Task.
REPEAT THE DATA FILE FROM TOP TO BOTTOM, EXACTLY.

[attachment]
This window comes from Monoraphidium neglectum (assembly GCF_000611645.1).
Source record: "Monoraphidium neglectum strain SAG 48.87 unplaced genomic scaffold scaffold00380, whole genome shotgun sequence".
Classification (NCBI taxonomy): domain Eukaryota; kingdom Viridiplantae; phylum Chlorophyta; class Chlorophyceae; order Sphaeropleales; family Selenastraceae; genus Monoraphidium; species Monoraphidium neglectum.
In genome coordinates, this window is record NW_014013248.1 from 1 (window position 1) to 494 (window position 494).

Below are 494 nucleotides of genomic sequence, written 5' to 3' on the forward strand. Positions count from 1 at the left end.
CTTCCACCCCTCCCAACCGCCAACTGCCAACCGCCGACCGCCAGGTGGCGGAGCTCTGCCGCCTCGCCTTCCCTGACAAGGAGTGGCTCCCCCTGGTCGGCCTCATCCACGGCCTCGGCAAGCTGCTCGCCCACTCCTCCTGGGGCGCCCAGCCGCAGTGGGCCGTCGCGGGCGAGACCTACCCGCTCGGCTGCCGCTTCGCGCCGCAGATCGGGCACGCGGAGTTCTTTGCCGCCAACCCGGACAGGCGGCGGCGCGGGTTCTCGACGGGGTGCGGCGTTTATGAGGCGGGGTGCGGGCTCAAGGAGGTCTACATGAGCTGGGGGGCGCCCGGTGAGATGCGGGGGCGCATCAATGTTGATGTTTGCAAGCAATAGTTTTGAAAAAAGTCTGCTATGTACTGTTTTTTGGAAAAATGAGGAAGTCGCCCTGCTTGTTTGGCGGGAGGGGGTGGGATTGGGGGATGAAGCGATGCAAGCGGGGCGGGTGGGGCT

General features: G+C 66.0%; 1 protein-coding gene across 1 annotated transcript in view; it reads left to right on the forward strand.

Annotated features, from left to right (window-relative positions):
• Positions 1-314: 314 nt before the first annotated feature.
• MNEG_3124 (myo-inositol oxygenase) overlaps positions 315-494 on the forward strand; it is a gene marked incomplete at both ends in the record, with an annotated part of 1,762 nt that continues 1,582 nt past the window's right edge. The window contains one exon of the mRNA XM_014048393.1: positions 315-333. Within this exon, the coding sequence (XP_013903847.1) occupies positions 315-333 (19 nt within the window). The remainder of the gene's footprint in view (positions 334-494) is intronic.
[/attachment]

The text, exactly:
This window comes from Monoraphidium neglectum (assembly GCF_000611645.1).
Source record: "Monoraphidium neglectum strain SAG 48.87 unplaced genomic scaffold scaffold00380, whole genome shotgun sequence".
Classification (NCBI taxonomy): domain Eukaryota; kingdom Viridiplantae; phylum Chlorophyta; class Chlorophyceae; order Sphaeropleales; family Selenastraceae; genus Monoraphidium; species Monoraphidium neglectum.
In genome coordinates, this window is record NW_014013248.1 from 1 (window position 1) to 494 (window position 494).

Below are 494 nucleotides of genomic sequence, written 5' to 3' on the forward strand. Positions count from 1 at the left end.
CTTCCACCCCTCCCAACCGCCAACTGCCAACCGCCGACCGCCAGGTGGCGGAGCTCTGCCGCCTCGCCTTCCCTGACAAGGAGTGGCTCCCCCTGGTCGGCCTCATCCACGGCCTCGGCAAGCTGCTCGCCCACTCCTCCTGGGGCGCCCAGCCGCAGTGGGCCGTCGCGGGCGAGACCTACCCGCTCGGCTGCCGCTTCGCGCCGCAGATCGGGCACGCGGAGTTCTTTGCCGCCAACCCGGACAGGCGGCGGCGCGGGTTCTCGACGGGGTGCGGCGTTTATGAGGCGGGGTGCGGGCTCAAGGAGGTCTACATGAGCTGGGGGGCGCCCGGTGAGATGCGGGGGCGCATCAATGTTGATGTTTGCAAGCAATAGTTTTGAAAAAAGTCTGCTATGTACTGTTTTTTGGAAAAATGAGGAAGTCGCCCTGCTTGTTTGGCGGGAGGGGGTGGGATTGGGGGATGAAGCGATGCAAGCGGGGCGGGTGGGGCT

General features: G+C 66.0%; 1 protein-coding gene across 1 annotated transcript in view; it reads left to right on the forward strand.

Annotated features, from left to right (window-relative positions):
• Positions 1-314: 314 nt before the first annotated feature.
• MNEG_3124 (myo-inositol oxygenase) overlaps positions 315-494 on the forward strand; it is a gene marked incomplete at both ends in the record, with an annotated part of 1,762 nt that continues 1,582 nt past the window's right edge. The window contains one exon of the mRNA XM_014048393.1: positions 315-333. Within this exon, the coding sequence (XP_013903847.1) occupies positions 315-333 (19 nt within the window). The remainder of the gene's footprint in view (positions 334-494) is intronic.